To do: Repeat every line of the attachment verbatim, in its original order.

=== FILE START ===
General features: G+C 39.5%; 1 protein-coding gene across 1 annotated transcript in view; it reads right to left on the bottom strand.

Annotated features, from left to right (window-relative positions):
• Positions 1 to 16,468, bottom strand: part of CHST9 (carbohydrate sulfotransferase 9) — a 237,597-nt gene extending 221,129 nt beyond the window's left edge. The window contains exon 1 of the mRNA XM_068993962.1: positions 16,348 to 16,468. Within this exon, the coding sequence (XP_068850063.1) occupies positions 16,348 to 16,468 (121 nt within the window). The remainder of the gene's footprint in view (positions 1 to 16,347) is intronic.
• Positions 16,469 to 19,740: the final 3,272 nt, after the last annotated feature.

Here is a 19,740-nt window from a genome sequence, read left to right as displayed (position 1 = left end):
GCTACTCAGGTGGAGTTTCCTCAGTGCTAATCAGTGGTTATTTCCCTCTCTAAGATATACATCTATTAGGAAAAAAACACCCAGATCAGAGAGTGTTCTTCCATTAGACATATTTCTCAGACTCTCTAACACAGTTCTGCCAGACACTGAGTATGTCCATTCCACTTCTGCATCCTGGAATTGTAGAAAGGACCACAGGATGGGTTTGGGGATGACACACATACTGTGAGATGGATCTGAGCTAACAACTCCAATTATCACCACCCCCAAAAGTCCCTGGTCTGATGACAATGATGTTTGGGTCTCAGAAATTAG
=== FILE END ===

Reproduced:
General features: G+C 39.5%; 1 protein-coding gene across 1 annotated transcript in view; it reads right to left on the bottom strand.

Annotated features, from left to right (window-relative positions):
• Positions 1 to 16,468, bottom strand: part of CHST9 (carbohydrate sulfotransferase 9) — a 237,597-nt gene extending 221,129 nt beyond the window's left edge. The window contains exon 1 of the mRNA XM_068993962.1: positions 16,348 to 16,468. Within this exon, the coding sequence (XP_068850063.1) occupies positions 16,348 to 16,468 (121 nt within the window). The remainder of the gene's footprint in view (positions 1 to 16,347) is intronic.
• Positions 16,469 to 19,740: the final 3,272 nt, after the last annotated feature.

Here is a 19,740-nt window from a genome sequence, read left to right as displayed (position 1 = left end):
GCTACTCAGGTGGAGTTTCCTCAGTGCTAATCAGTGGTTATTTCCCTCTCTAAGATATACATCTATTAGGAAAAAAACACCCAGATCAGAGAGTGTTCTTCCATTAGACATATTTCTCAGACTCTCTAACACAGTTCTGCCAGACACTGAGTATGTCCATTCCACTTCTGCATCCTGGAATTGTAGAAAGGACCACAGGATGGGTTTGGGGATGACACACATACTGTGAGATGGATCTGAGCTAACAACTCCAATTATCACCACCCCCAAAAGTCCCTGGTCTGATGACAATGATGTTTGGGTCTCAGAAATTAG